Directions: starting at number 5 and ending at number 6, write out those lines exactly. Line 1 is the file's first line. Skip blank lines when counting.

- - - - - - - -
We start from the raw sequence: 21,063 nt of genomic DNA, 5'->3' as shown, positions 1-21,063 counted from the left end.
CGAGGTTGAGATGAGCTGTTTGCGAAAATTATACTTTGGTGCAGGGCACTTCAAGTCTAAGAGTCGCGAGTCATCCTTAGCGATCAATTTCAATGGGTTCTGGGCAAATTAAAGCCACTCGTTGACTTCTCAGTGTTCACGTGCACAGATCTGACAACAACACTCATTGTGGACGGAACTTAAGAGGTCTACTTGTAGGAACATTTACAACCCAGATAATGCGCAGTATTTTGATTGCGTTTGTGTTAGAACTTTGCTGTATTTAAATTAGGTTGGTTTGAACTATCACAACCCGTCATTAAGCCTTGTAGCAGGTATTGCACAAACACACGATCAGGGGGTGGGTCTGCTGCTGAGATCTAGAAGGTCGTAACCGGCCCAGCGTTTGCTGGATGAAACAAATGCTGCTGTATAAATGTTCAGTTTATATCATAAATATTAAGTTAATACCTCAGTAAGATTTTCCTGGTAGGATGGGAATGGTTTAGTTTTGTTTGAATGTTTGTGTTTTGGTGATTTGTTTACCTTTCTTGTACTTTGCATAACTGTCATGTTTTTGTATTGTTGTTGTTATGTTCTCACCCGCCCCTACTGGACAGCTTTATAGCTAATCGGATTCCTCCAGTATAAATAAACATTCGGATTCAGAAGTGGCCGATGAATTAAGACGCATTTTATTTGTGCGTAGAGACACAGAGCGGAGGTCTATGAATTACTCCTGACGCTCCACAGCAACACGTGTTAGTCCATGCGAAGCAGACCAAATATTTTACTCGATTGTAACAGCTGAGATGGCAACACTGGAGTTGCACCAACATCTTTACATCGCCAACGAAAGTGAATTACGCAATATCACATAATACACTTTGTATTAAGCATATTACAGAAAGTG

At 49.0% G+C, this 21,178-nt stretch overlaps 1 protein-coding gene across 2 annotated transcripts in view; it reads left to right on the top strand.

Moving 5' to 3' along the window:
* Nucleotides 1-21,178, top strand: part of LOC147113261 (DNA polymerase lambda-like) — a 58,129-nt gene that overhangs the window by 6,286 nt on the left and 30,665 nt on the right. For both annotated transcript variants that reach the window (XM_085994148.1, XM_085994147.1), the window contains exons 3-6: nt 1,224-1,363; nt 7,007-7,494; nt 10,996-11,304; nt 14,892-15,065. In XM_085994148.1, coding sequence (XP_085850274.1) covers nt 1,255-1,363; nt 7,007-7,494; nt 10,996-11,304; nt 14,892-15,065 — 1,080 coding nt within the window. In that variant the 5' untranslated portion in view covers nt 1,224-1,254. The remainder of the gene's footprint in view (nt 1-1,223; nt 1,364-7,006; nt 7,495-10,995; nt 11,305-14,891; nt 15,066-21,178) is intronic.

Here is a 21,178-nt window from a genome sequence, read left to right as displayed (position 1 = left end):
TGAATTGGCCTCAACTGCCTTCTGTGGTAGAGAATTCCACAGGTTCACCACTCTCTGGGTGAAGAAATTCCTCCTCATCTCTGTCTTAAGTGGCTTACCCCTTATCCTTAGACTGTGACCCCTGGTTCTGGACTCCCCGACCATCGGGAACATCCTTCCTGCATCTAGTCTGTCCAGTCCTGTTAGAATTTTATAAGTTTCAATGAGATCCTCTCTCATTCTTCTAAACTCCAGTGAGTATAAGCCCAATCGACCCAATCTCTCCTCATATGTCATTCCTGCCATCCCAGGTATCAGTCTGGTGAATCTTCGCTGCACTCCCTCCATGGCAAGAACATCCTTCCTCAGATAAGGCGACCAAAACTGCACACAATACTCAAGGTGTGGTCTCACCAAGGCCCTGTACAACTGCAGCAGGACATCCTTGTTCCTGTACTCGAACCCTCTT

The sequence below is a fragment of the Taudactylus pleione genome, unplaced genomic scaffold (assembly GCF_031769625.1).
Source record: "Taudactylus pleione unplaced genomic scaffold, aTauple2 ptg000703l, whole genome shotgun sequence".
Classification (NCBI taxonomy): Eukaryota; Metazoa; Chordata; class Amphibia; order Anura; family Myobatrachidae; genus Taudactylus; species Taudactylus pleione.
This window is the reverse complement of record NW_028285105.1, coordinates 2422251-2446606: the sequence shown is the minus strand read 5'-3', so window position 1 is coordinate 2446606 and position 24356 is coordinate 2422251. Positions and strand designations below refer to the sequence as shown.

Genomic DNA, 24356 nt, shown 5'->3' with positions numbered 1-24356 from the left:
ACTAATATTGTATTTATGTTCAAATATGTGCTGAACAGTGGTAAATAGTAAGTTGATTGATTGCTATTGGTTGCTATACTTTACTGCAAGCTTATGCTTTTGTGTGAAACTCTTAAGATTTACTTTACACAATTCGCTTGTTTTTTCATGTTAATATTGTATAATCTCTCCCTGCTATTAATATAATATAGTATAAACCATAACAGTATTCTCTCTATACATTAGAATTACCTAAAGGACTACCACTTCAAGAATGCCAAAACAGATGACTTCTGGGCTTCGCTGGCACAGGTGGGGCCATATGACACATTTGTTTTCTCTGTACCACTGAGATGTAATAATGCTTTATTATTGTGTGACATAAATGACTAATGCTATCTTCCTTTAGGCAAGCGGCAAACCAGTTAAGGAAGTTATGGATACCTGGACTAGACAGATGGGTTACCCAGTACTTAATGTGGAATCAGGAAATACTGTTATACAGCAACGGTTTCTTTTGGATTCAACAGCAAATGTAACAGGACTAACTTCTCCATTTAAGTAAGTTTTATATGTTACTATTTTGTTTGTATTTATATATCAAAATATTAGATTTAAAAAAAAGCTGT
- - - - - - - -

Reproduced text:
* Nucleotides 1-21,178, top strand: part of LOC147113261 (DNA polymerase lambda-like) — a 58,129-nt gene that overhangs the window by 6,286 nt on the left and 30,665 nt on the right. For both annotated transcript variants that reach the window (XM_085994148.1, XM_085994147.1), the window contains exons 3-6: nt 1,224-1,363; nt 7,007-7,494; nt 10,996-11,304; nt 14,892-15,065. In XM_085994148.1, coding sequence (XP_085850274.1) covers nt 1,255-1,363; nt 7,007-7,494; nt 10,996-11,304; nt 14,892-15,065 — 1,080 coding nt within the window. In that variant the 5' untranslated portion in view covers nt 1,224-1,254. The remainder of the gene's footprint in view (nt 1-1,223; nt 1,364-7,006; nt 7,495-10,995; nt 11,305-14,891; nt 15,066-21,178) is intronic.

Here is a 21,178-nt window from a genome sequence, read left to right as displayed (position 1 = left end):